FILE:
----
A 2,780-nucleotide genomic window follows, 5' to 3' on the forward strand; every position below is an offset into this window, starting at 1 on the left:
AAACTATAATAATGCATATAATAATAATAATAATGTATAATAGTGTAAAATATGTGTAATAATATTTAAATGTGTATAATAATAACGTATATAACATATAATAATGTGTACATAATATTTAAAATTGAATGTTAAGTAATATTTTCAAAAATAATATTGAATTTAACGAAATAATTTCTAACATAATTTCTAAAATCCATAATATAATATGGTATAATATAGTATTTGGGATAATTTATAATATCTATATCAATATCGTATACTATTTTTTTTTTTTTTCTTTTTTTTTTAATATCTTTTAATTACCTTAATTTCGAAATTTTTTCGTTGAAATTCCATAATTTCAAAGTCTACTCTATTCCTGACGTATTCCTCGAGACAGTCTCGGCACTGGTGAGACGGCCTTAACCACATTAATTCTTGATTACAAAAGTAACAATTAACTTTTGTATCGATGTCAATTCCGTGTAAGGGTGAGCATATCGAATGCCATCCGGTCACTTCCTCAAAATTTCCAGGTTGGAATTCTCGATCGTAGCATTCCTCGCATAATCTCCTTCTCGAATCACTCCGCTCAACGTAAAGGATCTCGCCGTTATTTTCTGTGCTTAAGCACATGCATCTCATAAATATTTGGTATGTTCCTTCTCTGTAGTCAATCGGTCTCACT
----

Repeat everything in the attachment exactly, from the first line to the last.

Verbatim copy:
A 2,780-nucleotide genomic window follows, 5' to 3' on the forward strand; every position below is an offset into this window, starting at 1 on the left:
AAACTATAATAATGCATATAATAATAATAATAATGTATAATAGTGTAAAATATGTGTAATAATATTTAAATGTGTATAATAATAACGTATATAACATATAATAATGTGTACATAATATTTAAAATTGAATGTTAAGTAATATTTTCAAAAATAATATTGAATTTAACGAAATAATTTCTAACATAATTTCTAAAATCCATAATATAATATGGTATAATATAGTATTTGGGATAATTTATAATATCTATATCAATATCGTATACTATTTTTTTTTTTTTTCTTTTTTTTTTAATATCTTTTAATTACCTTAATTTCGAAATTTTTTCGTTGAAATTCCATAATTTCAAAGTCTACTCTATTCCTGACGTATTCCTCGAGACAGTCTCGGCACTGGTGAGACGGCCTTAACCACATTAATTCTTGATTACAAAAGTAACAATTAACTTTTGTATCGATGTCAATTCCGTGTAAGGGTGAGCATATCGAATGCCATCCGGTCACTTCCTCAAAATTTCCAGGTTGGAATTCTCGATCGTAGCATTCCTCGCATAATCTCCTTCTCGAATCACTCCGCTCAACGTAAAGGATCTCGCCGTTATTTTCTGTGCTTAAGCACATGCATCTCATAAATATTTGGTATGTTCCTTCTCTGTAGTCAATCGGTCTCACT